McGill researchers unearth way to weaken drug-resistant bacteria

by • September 17, 2018 • Drug Development, Feature Slider, Feature-Home, Featured-Slides-Home, Infectious DiseasesComments Off on McGill researchers unearth way to weaken drug-resistant bacteria171

Antimicrobial resistance is a growing global issue that threatens the effective prevention and treatment of an ever-increasing range of infections caused by bacteria, parasites, viruses, and fungi. To avert this from happening, researchers have been hard at work to unearth solutions – before it’s too late.

Scientists at the Research Institute of the McGill University Health Centre (RI-MUHC) have discovered a new cellular target that can weaken the bacterium Pseudomonas aeruginosa, an intimidating microbe which can become highly tolerant to many antibiotics, and consequently refractory to antibiotic therapy. The team’s findings are published in Proceedings of the National Academy of Sciences (PNAS).

“We identified a new function important to antibiotic tolerance, which could be targeted to enhance the activity of our current antibiotics,” says lead study author Dr. Dao Nguyen, a scientist from the Translational Research in Respiratory Diseases Program at the RI-MUHC and an associate professor of Medicine at McGill University. “This is critical if we want to improve the efficacy of our antibiotics and prevent such treatments from failing.

“P. aeruginosa causes lifelong lung infections in individuals with cystic fibrosis, and these infections cannot be cleared, even by cocktails of the most potent antibiotics available.” – Dr. Nguyen

P. aeruginosa is a lung infection that severely impacts the health of people who have been diagnosed with cystic fibrosis. It is the leading cause of death for thousands patients, and causes many other serious infections to people with weakened immune systems.

P. aeruginosa causes lifelong lung infections in individuals with cystic fibrosis, and these infections cannot be cleared, even by cocktails of the most potent antibiotics available,” says Dr. Nguyen, who is also a respirologist at the McGill University Health Centre.

The Centres for Disease Control and Prevention (CDC) in the United States has listed P. aeruginosa as one of the “nightmare bacteria”, with an impact of roughly 51,000 health care-associated infections each year that results in over 400 possibly preventable deaths. It is a common cause of pneumonia, surgical site infections, bloodstream or urinary tract infections.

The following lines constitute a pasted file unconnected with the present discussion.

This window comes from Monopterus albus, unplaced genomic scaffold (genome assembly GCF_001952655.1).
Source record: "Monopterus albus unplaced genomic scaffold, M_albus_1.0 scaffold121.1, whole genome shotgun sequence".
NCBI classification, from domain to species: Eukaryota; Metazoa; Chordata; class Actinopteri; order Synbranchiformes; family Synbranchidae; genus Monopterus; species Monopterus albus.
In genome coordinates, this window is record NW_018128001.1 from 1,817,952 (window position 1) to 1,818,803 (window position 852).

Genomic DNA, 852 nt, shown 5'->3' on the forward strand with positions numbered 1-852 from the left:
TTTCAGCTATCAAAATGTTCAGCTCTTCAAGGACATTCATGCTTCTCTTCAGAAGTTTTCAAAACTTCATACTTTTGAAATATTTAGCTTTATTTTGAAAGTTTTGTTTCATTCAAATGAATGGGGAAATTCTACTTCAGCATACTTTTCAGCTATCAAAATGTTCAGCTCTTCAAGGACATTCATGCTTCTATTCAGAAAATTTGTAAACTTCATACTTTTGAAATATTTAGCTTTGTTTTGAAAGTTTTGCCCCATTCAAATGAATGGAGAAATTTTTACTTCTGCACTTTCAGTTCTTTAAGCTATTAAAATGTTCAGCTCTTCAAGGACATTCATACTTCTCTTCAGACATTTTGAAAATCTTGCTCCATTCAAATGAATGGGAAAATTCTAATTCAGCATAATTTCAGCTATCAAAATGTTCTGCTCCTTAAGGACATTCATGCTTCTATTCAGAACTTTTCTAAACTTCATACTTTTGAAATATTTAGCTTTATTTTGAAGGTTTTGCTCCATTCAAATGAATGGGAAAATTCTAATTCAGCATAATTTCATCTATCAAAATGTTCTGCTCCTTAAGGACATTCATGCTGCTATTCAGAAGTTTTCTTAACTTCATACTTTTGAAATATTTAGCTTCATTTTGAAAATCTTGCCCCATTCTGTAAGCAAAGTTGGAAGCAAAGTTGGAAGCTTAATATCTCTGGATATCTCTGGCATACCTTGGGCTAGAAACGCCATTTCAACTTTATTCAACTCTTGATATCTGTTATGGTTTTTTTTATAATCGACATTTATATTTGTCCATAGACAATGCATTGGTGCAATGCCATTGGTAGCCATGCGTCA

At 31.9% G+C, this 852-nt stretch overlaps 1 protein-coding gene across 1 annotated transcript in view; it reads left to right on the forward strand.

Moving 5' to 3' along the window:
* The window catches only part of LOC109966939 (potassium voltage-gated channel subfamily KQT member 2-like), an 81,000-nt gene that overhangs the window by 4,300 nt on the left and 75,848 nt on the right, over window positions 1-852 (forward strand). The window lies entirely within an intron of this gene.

“Many bacteria, such as P. aeruginosa, when they grow slowly or do not grow at all, become tolerant to antibiotics,” explains Dr. Nguyen. “This is a crucial problem because many chronic infections are caused by bacteria that are slow growing or enter a dormant state when they reside in a living host, and this causes treatments to fail or infections to relapse in patients.”

The recent discovery that Dr. Nguyen and her team exposed is that when P. aeruginosa is under stress or lacking nutrients it uses a stress signaling system and defense enzyme (superoxide dismutase) to modify its cell membrane, making it less permeable to molecules and preventing antibiotics from penetrating the cell.

The Centres for Disease Control and Prevention (CDC) in the United States has listed P. aeruginosa as one of the “nightmare bacteria”, with an impact of roughly 51,000 health care-associated infections each year that results in over 400 possibly preventable deaths.

The researchers thought that if they inhibit the enzyme activity or the stress signaling system, they could render the pathogen more susceptible to antibiotics; and as it turns out, they were right.

“Up until now antibiotic tolerance in slow-growing bacteria was widely attributed to the fact that targets of antibiotics were not available or inactive in ‘dormant’ cells. With this research we have shown there is more to it than that” explains Dr. Nguyen. “We identified a new link between the stress defense enzyme, the regulation of membrane permeability and antibiotic tolerance. In the long run, the discovery of this promising cellular target could expand the utility of our antibiotics and make new ones more effective.”

This research that Dr. Nguyen and her team have done may prove to be extremely valuable as the world progresses towards a more drug-resistant future. Without effective antibiotics, the world will be in peril, as treatments such an chemotherapy, invasive surgery, or even a small wound may be jeopardized. This threat requires immediate global action from all government sectors and society.

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